• When passing horses stop at least 30 feet from the horse, greet the rider and their animal in a friendly voice so you’re not perceived as a threat or predator and consider removing your helmet and other flashy gear that might confuse the horse, be sensitive about the clicking noise of your hub (consider standing still), look to the equestrian for direction… sudden movements can spook horses and getting kicked or having to haul an injured rider to safety isn’t fun for anyone
Some common questions that come up about electric mountain bikes:
  • How fast can an electric bike go? Class 1 is 20 mph with pedal assist only, Class 2 is 20 mph with throttle and Class 3 is up to 28 mph but tends to be more restricted by trails
  • How far can an electric mountain bike go? Depending on the battery pack and motor power output (along with terrain, wind and rider weight) most can reach 20+ miles per charge
  • How long does it take to charge? Usually you can fill a 500 watt battery within six hours, the first two hours charge much faster because the cells are not being actively balanced so expect 50%+
  • Are electric bikes allowed on mountain bike trails? Are they legal? In most situations they are allowed anywhere a traditional bicycle is allowed as long as they are Class 1 (pedal assist up to 20 mph)
  • How heavy are electric mountain bikes? The bike I showed in the video above, the 2016 IZIP E3 Peak, weighs 49 pounds but the battery and wheels are removable for easier transport, which combined weigh roughly 10 pounds
  • How loud are they? Depending on the motor used, electric mountain bikes tend to be very quiet, often the noise generated by the tires on the trail at medium speed are equal to the sound volume produced by the motor
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Staff member
Following are some of the original comments that were made on that post:

Great information, and we all indeed need to be positive ambassadors for ebiking. One thing I would add when encountering horses, if they get spooked, it is best to stop, dismount and remove your helmet. Horses may not initially recognize you as human and therefor be afraid.

Wow! That’s great advice Steve, I’ll update the article to include it… makes perfect sense but this is the first time I’ve heard. I noticed that some dogs will mistake me for a monster if I’m wearing a hat or some unfamiliar clothing, I guess horses are similar. Interestingly, it sounds like First People in the America’s referred to horses as big dogsupon encountering them when Europeans began settling.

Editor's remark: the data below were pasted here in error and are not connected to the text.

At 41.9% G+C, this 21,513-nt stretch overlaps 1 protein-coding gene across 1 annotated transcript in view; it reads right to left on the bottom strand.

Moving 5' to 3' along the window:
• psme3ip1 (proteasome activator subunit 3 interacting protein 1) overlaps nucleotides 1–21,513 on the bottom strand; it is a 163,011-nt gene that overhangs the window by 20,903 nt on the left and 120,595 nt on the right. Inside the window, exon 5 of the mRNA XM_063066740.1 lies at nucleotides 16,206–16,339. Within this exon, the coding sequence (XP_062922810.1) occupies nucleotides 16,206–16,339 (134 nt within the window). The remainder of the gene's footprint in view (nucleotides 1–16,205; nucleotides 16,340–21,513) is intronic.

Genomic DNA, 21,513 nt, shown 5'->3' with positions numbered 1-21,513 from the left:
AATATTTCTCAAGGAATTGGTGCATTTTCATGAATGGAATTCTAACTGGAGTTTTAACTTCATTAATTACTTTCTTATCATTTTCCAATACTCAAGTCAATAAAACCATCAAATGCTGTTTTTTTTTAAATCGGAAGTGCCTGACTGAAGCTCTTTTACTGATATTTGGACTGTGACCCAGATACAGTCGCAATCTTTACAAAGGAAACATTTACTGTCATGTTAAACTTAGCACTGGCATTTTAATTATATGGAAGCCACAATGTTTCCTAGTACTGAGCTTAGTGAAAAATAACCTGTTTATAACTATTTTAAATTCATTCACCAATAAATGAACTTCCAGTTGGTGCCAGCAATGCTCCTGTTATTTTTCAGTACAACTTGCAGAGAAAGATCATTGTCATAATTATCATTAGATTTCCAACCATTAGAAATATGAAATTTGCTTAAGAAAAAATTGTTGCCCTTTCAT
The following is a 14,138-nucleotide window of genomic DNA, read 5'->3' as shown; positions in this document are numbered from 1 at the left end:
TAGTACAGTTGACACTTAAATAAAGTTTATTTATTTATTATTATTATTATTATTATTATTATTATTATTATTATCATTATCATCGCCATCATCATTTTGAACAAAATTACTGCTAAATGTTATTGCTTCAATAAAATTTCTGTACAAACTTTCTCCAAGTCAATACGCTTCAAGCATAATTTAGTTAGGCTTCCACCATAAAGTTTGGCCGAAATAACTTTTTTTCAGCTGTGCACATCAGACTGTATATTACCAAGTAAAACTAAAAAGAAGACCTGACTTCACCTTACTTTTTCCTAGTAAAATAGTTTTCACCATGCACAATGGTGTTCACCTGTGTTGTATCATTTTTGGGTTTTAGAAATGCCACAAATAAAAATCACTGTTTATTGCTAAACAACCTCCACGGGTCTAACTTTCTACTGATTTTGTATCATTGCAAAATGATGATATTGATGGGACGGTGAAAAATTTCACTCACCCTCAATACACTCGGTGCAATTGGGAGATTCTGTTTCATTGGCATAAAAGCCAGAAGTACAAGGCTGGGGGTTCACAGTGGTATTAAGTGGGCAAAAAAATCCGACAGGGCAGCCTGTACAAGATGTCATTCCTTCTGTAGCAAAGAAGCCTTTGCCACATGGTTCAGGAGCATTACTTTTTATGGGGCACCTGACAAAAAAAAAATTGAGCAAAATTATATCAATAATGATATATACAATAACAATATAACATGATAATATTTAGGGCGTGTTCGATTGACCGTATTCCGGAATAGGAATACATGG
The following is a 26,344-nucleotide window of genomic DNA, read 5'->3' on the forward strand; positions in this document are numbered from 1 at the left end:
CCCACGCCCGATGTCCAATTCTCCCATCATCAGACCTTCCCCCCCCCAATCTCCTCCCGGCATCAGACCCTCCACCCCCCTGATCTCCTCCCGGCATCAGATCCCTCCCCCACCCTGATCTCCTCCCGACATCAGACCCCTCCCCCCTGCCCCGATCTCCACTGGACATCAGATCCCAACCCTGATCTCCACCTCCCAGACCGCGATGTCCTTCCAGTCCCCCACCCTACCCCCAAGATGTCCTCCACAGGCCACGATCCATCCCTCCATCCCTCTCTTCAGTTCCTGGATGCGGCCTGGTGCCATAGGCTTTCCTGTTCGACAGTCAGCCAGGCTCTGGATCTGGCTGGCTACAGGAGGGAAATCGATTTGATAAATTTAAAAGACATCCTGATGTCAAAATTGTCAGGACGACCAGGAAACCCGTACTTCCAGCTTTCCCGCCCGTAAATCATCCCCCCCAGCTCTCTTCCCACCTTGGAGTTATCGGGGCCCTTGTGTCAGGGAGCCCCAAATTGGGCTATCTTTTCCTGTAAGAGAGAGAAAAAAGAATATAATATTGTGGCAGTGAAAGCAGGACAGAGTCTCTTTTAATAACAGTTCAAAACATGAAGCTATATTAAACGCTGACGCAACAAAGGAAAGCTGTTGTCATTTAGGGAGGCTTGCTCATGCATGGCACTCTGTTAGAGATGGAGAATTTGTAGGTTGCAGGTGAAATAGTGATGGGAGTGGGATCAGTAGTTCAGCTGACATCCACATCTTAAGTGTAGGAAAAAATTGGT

Hi Steve, E-bikes (class 1, II and III) are not allowed on non-motorized trails on National Forests or BLM lands. E-bikes are allowed on trails and roads open to motorized use. E-bikes are defined as a motorized vehicle in the Travel Management Rule which is the law governing motorized use on public federal lands.

Thanks for the clarification, hopefully this will change soon. It feels like right now we have a broad sweeping rule that doesn’t account for how quiet, lightweight, and limited in power Class 1 ebikes are. You have to pedal to make them go and the top speed is only 20 mph which is very achievable unpowered. Perhaps this rule has more to do with limited energy or precision in enforcing one type of motorized vehicle over another? In some places, the BLM seems to be having a very challenging time keeping the native plants and spaces protected… it does not look like an easy job and I appreciate the effort that you guys are putting in.
In my line of work, I have met with a large demographic of mostly aging people who have knee, hip, and heart issues who are turning to ebikes (legally or otherwise) to get out into nature and stay active. I’d love to see them identified more closely with bicycles in the future because they aren’t much heavier (maybe 15 to 20 lbs on average) and I don’t think they’d be as disruptive as grazing cattle, fracking and drilling for oil and other minerals, or laying pipelines to transport Helium etc. Thanks for chiming in on the topic, I don’t mean to attack you or the policy and recognize that I may not know or understand all of the forces at work. I certainly do not enjoy the noise and destruction associated with ICE vehicles like motocross bikes and ATV’s.